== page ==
Who should Implement an EMS?

Anyone with the knowledge of ISO 14001 Standard and core environmental skills such as risk assessment, environmental monitoring, sustainable development, environmental media, environmental aspects/impacts, environmental statutory/regulatory requirements and strategic planning.

How can JSA help you Implement EMS?

JSA will assist you in the following steps required for ISO 14001 EMS implementation: 

  1. Gap analysis of existing quality practices vs ISO 14001:2015 Standard requirements.
  2. Understanding of process approach, risk-based thinking and compliance obligations.
  3. Identification environmental aspects and prioritization as significant environmental aspects and extent of documented information to be generated.
  4. Developing documented information -EMS on paper.
  5. Implementing EMS-Rolling it out.
  6. Performance evaluation of EMS.
  7. Stage 1 audit.
  8. Stage 2 audit.
  9. Continual improvement.

Process required for Implementation

Jack Sekhon will employ the following process for implementation:

  1. Establish EMS Steering Committee and Senior Management Team and cause awareness of applicable sections of EMS.
  2. Establish Process Teams and cause awareness of process approach and risk-based thinking.
  3. Identify environmental aspects and prioritize significant environmental aspects.
  4. Determine extent of documented information required by ISO 14001:2015 Standard and aligned with strategic planning.
  5. Develop documented information, train employees on EMS and roll it out.
  6. Evaluate the effectiveness of EMS through internal audit, KPIs and management review.
  7. Registrar conducts Stage 1 Audit.
  8. Registrar conducts Stage 2 Audit.

Benefits of Implementing an EMS

There are many reasons why an organization should take a strategic approach to improving its environmental performance. Users of the standard have reported that ISO 14001 helps: 

  • Improved environmental performance
  • Enhanced compliance
  • Pollution prevention
  • Resource conservation
  • New customers/markets
  • Increased efficiency/reduced costs
  • Enhanced employee morale
  • Enhanced image with public, regulators, lenders, investors
  • Employee awareness of environmental issues and responsibilities
environmental management system training

Cost of Implementing an EMS?

The overall certification cost consists of the cost of developing and implementing plus the cost of an external certifying body for auditing and audit report. The cost of development/implementation depends upon the nature, size, and complexity of the business. For a small organization, this cost could be up to $20,000. For medium size organizations, this cost could be up to $50,000. For a large size organization, the cost could be up to $100,000. One point to remember about the cost is how much work is done by the company and the consultant as this would impact the consultant`s cost. The third-party registration cost is $1700 per day for stage 1 and stage 2 audits. Total number of stage 1/stage 2 audit days would determine the external certification cost.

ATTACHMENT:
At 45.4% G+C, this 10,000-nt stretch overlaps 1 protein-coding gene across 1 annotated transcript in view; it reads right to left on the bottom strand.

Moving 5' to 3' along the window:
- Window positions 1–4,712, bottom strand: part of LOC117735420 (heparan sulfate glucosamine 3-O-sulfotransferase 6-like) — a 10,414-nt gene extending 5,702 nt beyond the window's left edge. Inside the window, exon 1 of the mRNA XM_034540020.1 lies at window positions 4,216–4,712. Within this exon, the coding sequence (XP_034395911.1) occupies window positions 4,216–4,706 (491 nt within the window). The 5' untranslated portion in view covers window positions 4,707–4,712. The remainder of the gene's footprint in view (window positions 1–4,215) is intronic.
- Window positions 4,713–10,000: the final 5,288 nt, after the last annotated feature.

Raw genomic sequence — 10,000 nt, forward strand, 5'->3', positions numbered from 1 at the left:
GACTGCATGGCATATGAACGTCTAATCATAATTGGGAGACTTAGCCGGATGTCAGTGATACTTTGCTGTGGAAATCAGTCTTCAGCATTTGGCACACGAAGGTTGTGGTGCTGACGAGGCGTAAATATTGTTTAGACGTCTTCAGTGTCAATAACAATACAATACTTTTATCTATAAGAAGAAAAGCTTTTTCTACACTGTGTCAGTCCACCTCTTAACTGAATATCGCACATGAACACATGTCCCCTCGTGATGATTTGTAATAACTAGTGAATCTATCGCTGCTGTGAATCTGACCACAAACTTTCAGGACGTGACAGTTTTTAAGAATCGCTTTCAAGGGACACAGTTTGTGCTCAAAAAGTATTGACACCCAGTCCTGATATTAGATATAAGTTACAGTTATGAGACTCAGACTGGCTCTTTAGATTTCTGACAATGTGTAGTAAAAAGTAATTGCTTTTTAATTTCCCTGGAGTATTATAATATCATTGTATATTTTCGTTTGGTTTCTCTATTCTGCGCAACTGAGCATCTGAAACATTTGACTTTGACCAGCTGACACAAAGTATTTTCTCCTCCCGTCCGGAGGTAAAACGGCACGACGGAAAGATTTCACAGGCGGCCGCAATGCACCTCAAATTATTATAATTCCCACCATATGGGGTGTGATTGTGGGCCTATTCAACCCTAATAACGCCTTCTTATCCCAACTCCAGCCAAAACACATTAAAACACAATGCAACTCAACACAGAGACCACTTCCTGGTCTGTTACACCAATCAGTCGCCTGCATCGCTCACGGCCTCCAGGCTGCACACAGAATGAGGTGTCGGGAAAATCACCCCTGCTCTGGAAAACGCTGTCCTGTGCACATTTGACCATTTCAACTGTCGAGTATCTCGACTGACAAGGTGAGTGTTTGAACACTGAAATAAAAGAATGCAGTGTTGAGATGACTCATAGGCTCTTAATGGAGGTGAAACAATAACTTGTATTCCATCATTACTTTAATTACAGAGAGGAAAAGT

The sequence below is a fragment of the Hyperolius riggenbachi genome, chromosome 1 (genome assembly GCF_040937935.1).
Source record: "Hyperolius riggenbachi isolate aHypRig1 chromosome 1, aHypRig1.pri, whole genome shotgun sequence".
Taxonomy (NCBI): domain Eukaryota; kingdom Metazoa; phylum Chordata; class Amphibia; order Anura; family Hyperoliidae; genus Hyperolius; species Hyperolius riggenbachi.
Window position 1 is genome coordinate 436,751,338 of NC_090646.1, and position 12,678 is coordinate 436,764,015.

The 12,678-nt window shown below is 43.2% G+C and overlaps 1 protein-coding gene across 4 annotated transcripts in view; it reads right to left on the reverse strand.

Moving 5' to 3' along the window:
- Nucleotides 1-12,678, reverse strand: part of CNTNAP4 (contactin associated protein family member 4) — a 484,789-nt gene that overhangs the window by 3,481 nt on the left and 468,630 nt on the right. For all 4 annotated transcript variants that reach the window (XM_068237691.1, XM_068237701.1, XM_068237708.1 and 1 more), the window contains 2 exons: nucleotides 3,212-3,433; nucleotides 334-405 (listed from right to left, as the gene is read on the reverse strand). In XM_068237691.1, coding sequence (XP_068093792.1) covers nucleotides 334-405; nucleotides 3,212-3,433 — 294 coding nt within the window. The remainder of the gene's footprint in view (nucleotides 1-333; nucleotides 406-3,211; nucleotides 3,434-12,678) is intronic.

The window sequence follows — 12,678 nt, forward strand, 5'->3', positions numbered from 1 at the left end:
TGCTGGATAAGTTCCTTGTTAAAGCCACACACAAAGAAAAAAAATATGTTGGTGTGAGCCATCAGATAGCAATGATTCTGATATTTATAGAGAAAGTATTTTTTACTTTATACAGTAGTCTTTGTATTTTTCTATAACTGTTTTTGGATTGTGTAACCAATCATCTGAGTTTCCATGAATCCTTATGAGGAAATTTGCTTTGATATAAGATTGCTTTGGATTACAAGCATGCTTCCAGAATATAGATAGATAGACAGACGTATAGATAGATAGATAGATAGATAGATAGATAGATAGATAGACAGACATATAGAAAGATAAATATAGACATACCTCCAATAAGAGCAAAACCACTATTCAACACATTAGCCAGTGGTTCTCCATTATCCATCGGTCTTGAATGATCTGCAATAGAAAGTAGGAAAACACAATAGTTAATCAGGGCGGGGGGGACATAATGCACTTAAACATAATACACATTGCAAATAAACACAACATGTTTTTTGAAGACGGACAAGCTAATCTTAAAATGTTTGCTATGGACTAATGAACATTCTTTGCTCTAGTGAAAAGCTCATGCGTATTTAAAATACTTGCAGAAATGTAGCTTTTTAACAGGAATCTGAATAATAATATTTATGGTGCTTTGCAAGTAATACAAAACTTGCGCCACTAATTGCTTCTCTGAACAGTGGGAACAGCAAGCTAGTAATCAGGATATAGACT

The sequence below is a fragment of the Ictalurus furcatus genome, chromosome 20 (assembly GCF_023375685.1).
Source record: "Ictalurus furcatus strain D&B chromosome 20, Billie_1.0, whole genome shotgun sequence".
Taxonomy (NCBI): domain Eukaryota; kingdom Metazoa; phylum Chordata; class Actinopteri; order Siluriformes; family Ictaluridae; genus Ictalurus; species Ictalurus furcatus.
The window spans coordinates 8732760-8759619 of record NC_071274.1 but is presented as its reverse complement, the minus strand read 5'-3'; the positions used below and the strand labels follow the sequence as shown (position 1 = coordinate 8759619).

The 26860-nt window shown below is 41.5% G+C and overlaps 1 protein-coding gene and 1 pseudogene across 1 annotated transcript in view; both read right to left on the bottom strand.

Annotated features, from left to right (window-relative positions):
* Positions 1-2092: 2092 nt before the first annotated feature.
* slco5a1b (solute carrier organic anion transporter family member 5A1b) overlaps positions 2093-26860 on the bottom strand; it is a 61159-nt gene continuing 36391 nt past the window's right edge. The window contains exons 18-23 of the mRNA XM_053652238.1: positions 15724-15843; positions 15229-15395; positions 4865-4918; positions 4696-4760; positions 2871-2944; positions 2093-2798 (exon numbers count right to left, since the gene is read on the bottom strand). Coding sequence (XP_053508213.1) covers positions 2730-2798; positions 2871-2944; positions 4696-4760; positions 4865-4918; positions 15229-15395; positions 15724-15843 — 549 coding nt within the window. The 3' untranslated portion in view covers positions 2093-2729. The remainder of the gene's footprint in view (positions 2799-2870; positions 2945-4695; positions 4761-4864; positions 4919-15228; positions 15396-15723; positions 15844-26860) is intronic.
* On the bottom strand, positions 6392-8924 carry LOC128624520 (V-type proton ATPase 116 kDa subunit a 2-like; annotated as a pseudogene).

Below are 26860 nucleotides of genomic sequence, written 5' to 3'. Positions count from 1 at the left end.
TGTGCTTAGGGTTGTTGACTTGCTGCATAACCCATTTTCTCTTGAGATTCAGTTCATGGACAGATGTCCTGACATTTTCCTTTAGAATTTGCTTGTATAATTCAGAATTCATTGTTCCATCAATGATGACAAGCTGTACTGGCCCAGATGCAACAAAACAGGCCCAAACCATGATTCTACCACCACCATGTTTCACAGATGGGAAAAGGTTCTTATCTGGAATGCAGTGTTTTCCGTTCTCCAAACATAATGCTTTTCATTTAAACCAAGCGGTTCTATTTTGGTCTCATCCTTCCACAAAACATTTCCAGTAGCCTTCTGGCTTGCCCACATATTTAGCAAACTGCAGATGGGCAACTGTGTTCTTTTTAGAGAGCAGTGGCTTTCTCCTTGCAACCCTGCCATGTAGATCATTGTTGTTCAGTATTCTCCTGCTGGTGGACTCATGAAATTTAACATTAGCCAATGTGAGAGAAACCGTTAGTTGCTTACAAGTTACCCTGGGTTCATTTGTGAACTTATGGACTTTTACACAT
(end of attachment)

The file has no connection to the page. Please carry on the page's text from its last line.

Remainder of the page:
History of Environmental Management systems

Organizations have been implementing Environmental Management Systems (EMS) since the 1970’s, when the 1972 UN Conference in Stockholm focused on establishing principles and guidance for the preservation of the environment. 

However, it wasn’t until 1992 that the first environmental standard was published by BSI (the British Standards Institute). BS7750 was aimed primarily at manufacturing and service organizations, and allowed the organization to demonstrate compliance with health and safety as well as local and national environmental requirements. Around the same time, a number of countries launched their own environmental standards, and the European Commission launched EMAS (Eco-Management and Audit Scheme), which followed similar lines to BS7750, but included extra requirements such as public reporting.

In 1993, it was decided that there would be a series of standards for environmental management, and a committee was formed for the purpose of developing the 14000 series. However, it wasn’t until 1996 that ISO14001 was published for the first time. 

Eight years later, in 2004, the standard was revised with the intention of clarifying existing requirements, introducing additional requirements, and allowing for integration with other standards such as ISO 9001 for Quality Management.